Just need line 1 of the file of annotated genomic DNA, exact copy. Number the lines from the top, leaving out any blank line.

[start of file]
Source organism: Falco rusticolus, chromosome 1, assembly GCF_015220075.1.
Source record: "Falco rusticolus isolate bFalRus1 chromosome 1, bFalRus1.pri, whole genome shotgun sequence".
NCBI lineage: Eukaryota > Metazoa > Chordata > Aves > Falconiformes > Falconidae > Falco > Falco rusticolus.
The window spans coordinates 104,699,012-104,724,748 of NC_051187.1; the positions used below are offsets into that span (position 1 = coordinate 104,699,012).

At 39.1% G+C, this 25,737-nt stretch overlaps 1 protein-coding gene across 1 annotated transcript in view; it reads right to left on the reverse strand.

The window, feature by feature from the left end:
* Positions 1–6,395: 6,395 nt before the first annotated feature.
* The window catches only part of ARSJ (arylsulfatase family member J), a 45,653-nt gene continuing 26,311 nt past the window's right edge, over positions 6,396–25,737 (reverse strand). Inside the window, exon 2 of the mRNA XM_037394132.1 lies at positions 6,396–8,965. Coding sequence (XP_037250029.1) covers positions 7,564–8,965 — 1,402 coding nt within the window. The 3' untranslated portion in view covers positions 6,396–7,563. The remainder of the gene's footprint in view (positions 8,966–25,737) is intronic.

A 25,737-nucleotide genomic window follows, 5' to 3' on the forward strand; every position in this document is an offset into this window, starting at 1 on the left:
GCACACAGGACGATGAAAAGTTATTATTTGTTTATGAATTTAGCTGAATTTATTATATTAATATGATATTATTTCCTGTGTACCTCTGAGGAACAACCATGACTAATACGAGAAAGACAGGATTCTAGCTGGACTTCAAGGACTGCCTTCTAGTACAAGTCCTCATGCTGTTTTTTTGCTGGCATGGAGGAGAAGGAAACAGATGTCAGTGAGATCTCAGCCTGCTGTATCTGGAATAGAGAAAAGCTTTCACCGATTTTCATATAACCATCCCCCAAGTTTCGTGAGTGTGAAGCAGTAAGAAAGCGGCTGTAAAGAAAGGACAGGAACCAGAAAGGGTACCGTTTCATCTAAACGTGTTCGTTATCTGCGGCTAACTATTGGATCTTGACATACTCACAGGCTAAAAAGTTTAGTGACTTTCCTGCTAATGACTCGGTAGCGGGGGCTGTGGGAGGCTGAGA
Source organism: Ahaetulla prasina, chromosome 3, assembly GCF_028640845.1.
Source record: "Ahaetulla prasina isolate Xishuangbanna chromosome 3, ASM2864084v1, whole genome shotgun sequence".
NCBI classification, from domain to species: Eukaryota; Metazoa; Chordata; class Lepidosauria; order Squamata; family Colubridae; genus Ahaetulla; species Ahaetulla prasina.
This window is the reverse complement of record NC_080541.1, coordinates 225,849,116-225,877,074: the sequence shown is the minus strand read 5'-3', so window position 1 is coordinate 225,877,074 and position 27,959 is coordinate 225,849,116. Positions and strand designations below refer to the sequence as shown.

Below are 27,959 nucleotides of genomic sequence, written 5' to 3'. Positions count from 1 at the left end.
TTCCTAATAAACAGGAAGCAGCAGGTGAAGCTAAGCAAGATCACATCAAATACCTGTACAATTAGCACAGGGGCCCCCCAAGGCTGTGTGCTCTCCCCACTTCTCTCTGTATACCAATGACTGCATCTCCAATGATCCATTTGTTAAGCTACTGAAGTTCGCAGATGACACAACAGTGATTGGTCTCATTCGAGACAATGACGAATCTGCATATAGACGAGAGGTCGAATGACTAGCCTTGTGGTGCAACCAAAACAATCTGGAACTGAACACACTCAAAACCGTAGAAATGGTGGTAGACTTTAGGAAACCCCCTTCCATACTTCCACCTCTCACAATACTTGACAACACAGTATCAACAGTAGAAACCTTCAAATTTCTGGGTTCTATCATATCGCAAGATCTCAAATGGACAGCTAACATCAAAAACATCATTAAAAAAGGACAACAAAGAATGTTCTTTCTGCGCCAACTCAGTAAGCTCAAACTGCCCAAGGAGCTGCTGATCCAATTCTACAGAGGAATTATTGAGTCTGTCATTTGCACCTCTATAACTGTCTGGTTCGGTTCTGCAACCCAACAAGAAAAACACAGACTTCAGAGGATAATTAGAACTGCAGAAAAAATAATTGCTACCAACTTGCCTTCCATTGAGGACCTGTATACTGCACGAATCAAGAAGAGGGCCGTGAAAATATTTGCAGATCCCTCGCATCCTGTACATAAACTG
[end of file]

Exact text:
Source organism: Falco rusticolus, chromosome 1, assembly GCF_015220075.1.